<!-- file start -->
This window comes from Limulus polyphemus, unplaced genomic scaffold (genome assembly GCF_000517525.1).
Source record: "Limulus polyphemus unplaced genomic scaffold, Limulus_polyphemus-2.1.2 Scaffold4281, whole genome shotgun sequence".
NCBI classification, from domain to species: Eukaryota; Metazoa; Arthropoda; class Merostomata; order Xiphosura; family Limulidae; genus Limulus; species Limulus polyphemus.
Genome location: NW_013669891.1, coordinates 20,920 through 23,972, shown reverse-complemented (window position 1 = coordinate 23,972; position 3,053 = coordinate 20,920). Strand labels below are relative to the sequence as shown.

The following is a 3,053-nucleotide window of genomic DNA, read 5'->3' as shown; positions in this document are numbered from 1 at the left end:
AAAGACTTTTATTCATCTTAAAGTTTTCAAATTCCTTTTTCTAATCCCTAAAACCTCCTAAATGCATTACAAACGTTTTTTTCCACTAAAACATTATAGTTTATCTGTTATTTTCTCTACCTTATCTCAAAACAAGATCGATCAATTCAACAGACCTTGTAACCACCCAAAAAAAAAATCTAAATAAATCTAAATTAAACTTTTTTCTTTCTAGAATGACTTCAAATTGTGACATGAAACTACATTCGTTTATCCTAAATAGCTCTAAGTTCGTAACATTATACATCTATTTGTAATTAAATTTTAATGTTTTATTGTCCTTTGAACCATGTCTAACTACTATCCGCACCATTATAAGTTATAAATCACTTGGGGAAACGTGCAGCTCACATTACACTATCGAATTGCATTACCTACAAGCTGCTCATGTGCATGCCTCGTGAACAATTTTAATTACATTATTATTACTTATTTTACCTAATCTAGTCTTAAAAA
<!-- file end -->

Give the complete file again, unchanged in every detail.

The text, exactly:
This window comes from Limulus polyphemus, unplaced genomic scaffold (genome assembly GCF_000517525.1).
Source record: "Limulus polyphemus unplaced genomic scaffold, Limulus_polyphemus-2.1.2 Scaffold4281, whole genome shotgun sequence".
NCBI classification, from domain to species: Eukaryota; Metazoa; Arthropoda; class Merostomata; order Xiphosura; family Limulidae; genus Limulus; species Limulus polyphemus.
Genome location: NW_013669891.1, coordinates 20,920 through 23,972, shown reverse-complemented (window position 1 = coordinate 23,972; position 3,053 = coordinate 20,920). Strand labels below are relative to the sequence as shown.

The following is a 3,053-nucleotide window of genomic DNA, read 5'->3' as shown; positions in this document are numbered from 1 at the left end:
AAAGACTTTTATTCATCTTAAAGTTTTCAAATTCCTTTTTCTAATCCCTAAAACCTCCTAAATGCATTACAAACGTTTTTTTCCACTAAAACATTATAGTTTATCTGTTATTTTCTCTACCTTATCTCAAAACAAGATCGATCAATTCAACAGACCTTGTAACCACCCAAAAAAAAAATCTAAATAAATCTAAATTAAACTTTTTTCTTTCTAGAATGACTTCAAATTGTGACATGAAACTACATTCGTTTATCCTAAATAGCTCTAAGTTCGTAACATTATACATCTATTTGTAATTAAATTTTAATGTTTTATTGTCCTTTGAACCATGTCTAACTACTATCCGCACCATTATAAGTTATAAATCACTTGGGGAAACGTGCAGCTCACATTACACTATCGAATTGCATTACCTACAAGCTGCTCATGTGCATGCCTCGTGAACAATTTTAATTACATTATTATTACTTATTTTACCTAATCTAGTCTTAAAAA